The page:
A string of words which expresses a proposition and typically consists of at least a subject and verb
What are minor clauses?
- Structures which lack a predictor element due to ellipsis
- eg. In your pocket
What are compound sentences?
Two or more clauses that are in a symmetrical relationship and tend to be linked with coordinating conjunctions
What is a complex sentence?
Two or more clauses in an asymmetrical relationship
What is deixis?
- The location and identification of a person object (etc) being talked about, or referred to, in relation to the spatiotemporal context created and sustained by the act of utterance and the participation in it of a single speaker and at least one addressee
- Involves a distinction between what is perceived as proximal to the deictic centre and what is 'distal'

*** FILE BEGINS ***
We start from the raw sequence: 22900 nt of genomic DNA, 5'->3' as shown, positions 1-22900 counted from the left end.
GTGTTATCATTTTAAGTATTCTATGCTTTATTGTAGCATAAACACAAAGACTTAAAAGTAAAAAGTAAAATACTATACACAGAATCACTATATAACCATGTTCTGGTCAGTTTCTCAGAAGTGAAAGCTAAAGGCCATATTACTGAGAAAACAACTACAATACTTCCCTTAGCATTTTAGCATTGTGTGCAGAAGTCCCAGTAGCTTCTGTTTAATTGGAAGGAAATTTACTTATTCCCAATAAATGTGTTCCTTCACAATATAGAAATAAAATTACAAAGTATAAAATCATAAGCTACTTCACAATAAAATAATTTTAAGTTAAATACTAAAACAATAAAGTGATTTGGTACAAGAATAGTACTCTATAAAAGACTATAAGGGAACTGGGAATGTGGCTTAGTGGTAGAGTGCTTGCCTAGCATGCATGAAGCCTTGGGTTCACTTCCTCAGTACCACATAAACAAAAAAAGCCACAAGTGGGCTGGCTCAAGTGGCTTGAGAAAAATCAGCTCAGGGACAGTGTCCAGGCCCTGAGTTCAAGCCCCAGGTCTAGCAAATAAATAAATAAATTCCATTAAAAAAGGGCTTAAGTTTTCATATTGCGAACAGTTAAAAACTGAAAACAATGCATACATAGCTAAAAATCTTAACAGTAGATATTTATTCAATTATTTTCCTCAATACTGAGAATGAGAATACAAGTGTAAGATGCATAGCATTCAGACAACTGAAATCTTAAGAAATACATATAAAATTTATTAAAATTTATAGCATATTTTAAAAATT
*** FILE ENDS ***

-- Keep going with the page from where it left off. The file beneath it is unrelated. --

Why is dexis termed as 'egocentric'?
Because the speaker/narrator is the centre of orientation
What is a finite clause?
- A clause a finite verb, which can be main or subordinate.
- Finite verb forms show tense, person, number
What is a non-finite clause?
- Usually a dependent clause whose main verb is non-finite.
- Does not show tense, person, place.
- Infinitive verbs with and without 'to' or -ing or -ed forms
What are the different types of deixis?
What are the features of place deixis?
- Locative expressions
- Deictic verbs (come, bring)
- Prepositional phrases
- Pronouns tell you whether it is towards or away from the place
What are the features of time deixis?
- Items such as 'now' 'then' 'today' 'yesterday'
- Present and past tense of full verbs
What are the features of person deixis?
- Personal pronouns
- Generic nouns
What is deictic projection?
The construction of a subjective position within an imagined situational context in reference to which the deictic expressions used in the text make sense
Deixis builds up distance/time in a scene relative to the centre
What is ideology?